Lawmakers Trying To Figure Out How To Deal With NJ Budget Shortfall
By Cleve Bryan
TRENTON, N.J. (CBS) — New Jersey has 60 days to find an $800 million solution as an income tax shortfall leads to questions about cutting spending.
Tuesday, Governor Christie said that making a $1.5 billion payment to the state pension fund by the end of June remains a priority but not untouchable.
“I’m going to use every tool at my disposal to get a balanced budget. No, there’s nothing off the table.”
Top democrats say the pension payment should not be up for debate.
Assembly Majority Leader Lou Greenwald says, “The reality is, people skipped these payments in the past and this governor was critical of that because it is a big payment but that payment must be made.”
Officials say not making the pension fund payment could hurt the state’s ability to borrow money – making it tougher to do projects as simple as re-paving roads riddled with potholes.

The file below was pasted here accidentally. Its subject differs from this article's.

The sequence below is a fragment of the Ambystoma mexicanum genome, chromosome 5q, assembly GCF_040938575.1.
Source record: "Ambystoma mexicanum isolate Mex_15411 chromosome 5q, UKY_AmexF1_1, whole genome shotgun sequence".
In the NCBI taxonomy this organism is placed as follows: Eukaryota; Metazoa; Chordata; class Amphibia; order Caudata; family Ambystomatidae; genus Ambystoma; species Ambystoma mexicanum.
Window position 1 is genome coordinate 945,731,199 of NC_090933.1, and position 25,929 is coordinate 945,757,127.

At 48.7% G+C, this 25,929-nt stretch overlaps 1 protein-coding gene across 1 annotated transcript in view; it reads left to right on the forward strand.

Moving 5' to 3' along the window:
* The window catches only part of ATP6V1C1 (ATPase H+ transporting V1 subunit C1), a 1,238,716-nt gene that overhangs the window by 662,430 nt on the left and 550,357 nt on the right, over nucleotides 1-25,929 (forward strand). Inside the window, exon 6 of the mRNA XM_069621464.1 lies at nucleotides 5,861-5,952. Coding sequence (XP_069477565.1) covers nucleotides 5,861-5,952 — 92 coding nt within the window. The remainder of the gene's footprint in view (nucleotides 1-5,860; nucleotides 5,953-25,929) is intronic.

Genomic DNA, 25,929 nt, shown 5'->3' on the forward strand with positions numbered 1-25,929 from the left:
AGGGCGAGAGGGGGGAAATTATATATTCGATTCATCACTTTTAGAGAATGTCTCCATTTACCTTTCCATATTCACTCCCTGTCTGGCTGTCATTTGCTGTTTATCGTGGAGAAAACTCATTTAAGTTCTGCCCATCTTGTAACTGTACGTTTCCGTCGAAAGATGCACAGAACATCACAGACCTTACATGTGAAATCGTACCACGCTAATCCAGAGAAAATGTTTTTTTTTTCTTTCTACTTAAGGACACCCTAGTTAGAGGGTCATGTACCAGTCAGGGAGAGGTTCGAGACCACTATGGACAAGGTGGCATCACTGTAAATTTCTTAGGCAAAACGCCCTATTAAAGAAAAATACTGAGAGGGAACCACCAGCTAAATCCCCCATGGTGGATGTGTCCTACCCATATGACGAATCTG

Financial experts worry that New Jersey has had to play catch up in each of the last three years and according to a Moody’s Investors Service, “The state’s continued reliance on one-time fixes underscores its financial weakness.”
A positive way to view the situation is that the current budget problem may force bi-partisan efforts to make sound financial decisions. But you can expect some sharp criticisms along the way.
Deputy Assembly Speaker Gary Shaer says, “The only thing that we’ve successfully been doing in the past few years frankly is kicking the ball down the road and every year that ball gets heavier and we’ve just discovered with this recent information that we can no longer kick that ball down the road because it’s too big and too heavy.”